These sales circulars and advertisements are not built from scratch each time. The designer picks up the old artwork in whatever sofware they use and just change out the names, prices and photos. Something old got left in the ad, that’s all. Mistakes happen and that is why proofreading by someone who didn’t design the ad is important, and it is also why designers and salespeople have the customer sign off on the proof as well because even with a couple of pairs of eyes looking at it mistakes can slip through.

  17. PBallRaven says:

    Oh no, no, no. What it is, is that the fish are removed from the farm pond by a guy with the last name “Wild”, so therefore they are “Wild Caught”.

  18. rahntwo says:

    I raise all my own wild salmon at home on the farm.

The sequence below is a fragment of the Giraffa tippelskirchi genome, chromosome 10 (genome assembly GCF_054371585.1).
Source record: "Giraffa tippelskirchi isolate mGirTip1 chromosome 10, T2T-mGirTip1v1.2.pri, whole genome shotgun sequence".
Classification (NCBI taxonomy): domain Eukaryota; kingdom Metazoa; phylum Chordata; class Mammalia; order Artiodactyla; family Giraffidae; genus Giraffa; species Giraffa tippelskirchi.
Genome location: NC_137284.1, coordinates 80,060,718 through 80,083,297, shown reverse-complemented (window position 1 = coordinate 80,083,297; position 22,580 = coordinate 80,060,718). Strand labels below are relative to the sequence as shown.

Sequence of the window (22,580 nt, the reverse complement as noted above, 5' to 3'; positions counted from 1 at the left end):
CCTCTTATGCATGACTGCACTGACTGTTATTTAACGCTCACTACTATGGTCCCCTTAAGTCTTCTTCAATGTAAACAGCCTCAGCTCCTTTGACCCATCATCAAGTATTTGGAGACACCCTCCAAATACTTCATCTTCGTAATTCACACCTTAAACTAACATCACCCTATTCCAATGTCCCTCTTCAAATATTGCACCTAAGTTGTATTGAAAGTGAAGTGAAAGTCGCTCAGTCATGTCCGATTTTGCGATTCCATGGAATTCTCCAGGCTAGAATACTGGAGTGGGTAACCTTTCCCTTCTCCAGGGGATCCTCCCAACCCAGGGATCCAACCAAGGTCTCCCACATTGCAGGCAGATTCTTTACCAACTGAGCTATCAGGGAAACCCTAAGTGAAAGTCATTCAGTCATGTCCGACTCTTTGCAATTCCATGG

19. alternety says:

    Huge drunken party is held while pulling the fish out of the farmyard..

  20. Jfielder says:

    I was told by a chef that any atlantic salmon is farm raised and any pacific salmon is wild caught. I dunno if there’s any truth to this, but by reading packaging, so far it’s held true for me.

    • Daemon Xar says:

      Generally true on the West Coast. They can’t farm Pacific salmon (they die out) so they farm Atlantic varieties off the Pacific Coast (and particularly in the Puget Sound/around Vancouver Island).

    • pinecone99 says:

      Atlantic salmon is no longer commercially fished.

  21. DerangedHermit says:

    It’s probably frozen anyways, despite saying fresh.

    • nybiker says:

      That’s what I was also thinking. ‘Fresh’ has also come to imply ‘recent’ as in freshly-brewed coffee.

    • sonneillon says: